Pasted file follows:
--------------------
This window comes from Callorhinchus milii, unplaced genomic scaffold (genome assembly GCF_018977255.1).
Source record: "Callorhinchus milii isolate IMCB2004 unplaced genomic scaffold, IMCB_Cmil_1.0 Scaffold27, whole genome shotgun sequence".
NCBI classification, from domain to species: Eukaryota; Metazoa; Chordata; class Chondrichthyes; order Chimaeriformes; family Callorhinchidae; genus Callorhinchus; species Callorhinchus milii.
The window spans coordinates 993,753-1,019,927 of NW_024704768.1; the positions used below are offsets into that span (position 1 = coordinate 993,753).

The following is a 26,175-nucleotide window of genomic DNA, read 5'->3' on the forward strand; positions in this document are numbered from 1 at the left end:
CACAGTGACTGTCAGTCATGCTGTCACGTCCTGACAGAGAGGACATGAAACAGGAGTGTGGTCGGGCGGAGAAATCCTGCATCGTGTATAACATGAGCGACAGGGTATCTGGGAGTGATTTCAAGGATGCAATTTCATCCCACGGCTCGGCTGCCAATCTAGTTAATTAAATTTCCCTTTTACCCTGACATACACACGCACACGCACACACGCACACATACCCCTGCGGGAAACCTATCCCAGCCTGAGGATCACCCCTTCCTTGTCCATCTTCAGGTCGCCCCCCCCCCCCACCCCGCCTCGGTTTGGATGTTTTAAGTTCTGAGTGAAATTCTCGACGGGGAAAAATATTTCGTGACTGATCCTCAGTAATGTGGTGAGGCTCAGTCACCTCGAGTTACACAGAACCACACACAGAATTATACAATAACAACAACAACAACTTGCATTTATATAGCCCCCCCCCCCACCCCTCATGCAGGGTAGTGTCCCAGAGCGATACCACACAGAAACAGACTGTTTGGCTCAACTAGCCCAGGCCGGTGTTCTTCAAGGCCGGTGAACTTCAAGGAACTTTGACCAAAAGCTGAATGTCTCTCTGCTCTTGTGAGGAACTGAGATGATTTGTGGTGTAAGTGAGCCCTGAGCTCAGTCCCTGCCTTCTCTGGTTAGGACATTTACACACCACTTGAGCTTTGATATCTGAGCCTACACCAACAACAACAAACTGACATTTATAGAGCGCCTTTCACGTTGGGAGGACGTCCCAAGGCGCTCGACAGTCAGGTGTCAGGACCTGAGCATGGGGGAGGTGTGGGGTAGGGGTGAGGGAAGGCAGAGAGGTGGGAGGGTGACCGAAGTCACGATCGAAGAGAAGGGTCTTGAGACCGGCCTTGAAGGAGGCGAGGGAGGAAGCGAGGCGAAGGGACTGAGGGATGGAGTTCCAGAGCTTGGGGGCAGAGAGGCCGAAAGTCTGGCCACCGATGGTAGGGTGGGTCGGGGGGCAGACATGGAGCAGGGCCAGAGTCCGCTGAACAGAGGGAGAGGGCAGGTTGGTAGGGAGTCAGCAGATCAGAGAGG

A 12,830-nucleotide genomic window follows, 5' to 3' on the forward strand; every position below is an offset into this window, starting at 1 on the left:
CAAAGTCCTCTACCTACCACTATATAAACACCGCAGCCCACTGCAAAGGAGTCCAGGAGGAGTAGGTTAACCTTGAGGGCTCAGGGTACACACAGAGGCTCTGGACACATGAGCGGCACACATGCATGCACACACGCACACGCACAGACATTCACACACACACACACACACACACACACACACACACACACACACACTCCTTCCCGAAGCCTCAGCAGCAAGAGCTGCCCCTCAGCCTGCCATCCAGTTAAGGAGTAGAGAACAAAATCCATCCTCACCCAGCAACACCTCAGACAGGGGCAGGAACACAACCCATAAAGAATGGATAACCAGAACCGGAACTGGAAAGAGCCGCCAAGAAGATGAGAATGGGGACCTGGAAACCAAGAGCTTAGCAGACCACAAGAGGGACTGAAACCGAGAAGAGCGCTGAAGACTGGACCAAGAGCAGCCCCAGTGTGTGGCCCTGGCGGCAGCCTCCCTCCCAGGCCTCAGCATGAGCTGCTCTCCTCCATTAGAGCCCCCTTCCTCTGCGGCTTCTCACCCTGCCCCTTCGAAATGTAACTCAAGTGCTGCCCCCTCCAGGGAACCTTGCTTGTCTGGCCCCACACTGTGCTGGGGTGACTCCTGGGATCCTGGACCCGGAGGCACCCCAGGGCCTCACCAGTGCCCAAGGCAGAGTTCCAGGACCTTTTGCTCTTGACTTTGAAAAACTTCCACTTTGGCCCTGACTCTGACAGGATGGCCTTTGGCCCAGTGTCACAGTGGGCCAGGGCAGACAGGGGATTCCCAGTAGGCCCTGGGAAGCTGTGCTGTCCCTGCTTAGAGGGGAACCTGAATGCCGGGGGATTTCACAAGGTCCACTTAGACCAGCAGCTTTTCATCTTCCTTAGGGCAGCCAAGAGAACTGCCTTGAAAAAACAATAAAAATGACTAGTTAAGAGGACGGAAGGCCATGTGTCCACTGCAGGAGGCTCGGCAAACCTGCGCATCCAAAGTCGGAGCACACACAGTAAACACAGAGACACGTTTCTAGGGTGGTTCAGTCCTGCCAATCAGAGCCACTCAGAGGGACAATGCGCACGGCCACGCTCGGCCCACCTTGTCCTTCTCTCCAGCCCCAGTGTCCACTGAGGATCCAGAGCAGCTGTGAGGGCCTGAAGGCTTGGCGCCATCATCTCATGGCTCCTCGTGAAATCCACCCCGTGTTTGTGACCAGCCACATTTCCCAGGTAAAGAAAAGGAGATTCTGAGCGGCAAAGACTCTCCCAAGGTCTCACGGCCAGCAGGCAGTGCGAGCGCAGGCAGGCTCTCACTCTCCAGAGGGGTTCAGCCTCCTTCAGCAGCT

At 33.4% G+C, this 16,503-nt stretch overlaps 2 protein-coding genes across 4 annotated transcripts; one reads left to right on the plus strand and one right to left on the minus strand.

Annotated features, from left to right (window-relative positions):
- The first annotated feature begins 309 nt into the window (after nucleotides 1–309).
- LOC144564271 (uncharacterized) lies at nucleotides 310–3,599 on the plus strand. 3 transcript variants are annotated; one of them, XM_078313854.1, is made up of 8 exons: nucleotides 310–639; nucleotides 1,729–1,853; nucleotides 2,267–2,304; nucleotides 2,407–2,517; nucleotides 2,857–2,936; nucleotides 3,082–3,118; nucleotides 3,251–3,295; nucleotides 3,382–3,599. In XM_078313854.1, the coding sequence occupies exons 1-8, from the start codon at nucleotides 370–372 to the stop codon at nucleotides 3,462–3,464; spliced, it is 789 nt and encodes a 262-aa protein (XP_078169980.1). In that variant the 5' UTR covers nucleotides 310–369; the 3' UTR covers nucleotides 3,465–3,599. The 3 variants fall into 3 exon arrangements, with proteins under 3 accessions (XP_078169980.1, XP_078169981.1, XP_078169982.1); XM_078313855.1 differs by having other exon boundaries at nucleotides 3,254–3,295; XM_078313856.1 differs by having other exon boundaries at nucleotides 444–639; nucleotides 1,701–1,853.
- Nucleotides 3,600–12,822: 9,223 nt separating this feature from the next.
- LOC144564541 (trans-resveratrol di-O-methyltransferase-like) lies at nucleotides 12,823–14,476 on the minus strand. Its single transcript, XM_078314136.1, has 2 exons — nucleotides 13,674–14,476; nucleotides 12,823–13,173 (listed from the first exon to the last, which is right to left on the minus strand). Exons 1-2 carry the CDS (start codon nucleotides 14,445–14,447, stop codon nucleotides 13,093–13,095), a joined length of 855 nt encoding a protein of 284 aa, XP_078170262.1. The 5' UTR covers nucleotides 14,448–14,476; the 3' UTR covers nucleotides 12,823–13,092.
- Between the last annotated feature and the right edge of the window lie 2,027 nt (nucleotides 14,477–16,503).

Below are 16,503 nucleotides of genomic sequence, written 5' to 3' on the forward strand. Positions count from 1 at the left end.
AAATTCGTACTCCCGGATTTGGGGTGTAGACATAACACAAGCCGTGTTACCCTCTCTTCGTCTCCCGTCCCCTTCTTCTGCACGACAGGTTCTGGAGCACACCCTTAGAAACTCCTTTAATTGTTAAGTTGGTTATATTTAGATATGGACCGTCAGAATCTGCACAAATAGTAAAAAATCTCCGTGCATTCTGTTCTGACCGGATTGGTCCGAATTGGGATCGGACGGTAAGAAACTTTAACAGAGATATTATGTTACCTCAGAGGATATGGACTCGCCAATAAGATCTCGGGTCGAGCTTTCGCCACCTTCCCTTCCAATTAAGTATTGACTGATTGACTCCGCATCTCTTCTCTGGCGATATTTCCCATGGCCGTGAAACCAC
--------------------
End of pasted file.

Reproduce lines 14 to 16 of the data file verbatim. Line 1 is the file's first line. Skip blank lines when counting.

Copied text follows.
- LOC144564541 (trans-resveratrol di-O-methyltransferase-like) lies at nucleotides 12,823–14,476 on the minus strand. Its single transcript, XM_078314136.1, has 2 exons — nucleotides 13,674–14,476; nucleotides 12,823–13,173 (listed from the first exon to the last, which is right to left on the minus strand). Exons 1-2 carry the CDS (start codon nucleotides 14,445–14,447, stop codon nucleotides 13,093–13,095), a joined length of 855 nt encoding a protein of 284 aa, XP_078170262.1. The 5' UTR covers nucleotides 14,448–14,476; the 3' UTR covers nucleotides 12,823–13,092.
- Between the last annotated feature and the right edge of the window lie 2,027 nt (nucleotides 14,477–16,503).

Below are 16,503 nucleotides of genomic sequence, written 5' to 3' on the forward strand. Positions count from 1 at the left end.